But Dave wasn't one of those folks. Not only was he a Master Model Railroader, and writer of award-winning modeling articles, but he was one of those rare guys that actually completed his model railroad. In fact, he often told me - when I was reticent to accept another one of his models - that he loved being able to build more structures for somebody else's layout since his was done. Having accomplished his layout goals, he was happy to help somebody else achieve theirs - especially since he could build so many of the structures he remembered from childhood.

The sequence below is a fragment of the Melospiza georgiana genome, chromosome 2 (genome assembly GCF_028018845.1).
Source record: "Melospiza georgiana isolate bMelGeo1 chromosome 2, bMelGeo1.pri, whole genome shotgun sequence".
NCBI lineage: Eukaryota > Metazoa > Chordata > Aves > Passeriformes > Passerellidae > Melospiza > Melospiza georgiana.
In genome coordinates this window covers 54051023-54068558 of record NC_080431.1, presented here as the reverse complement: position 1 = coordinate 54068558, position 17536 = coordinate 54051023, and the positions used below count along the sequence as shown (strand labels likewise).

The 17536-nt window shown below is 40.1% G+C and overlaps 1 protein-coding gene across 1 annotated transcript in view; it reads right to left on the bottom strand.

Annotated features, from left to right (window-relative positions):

And I was one of the lucky beneficiaries of his enthusiasm and energy. It's not for nothing that I coined the phrase "Messer Motivation" to describe his good-natured encouragement and drive to get to more modeling. And, way more often than I could have dreamed, many of those words of encouragement were accompanied by something for the layout. From the first-ever "Thankful Thursday" when he sent me some freight cars after having first visited the layout, to two different shipments of trucks and other vehicles, to a full scene depicting the Valley Coal Co., complete with a model of the office with a full interior. Dave helped me finally get my model of the Rt. 15 overpass done by fashioning abutments based on prototype photos, and his beautiful model of the Gra-Rock Bottling Co. building anchors the station area scene in Wethersfield. These shipments were usually preceded by an email telling me that "Ray Seery has something in his truck for you" (Ray Seery was the express agent at the Wethersfield station during my era). And every time, after letting him know that the item(s) had arrived safely, he'd inevitably ask - "so what's next on the list to be built?" He was hard to keep up with.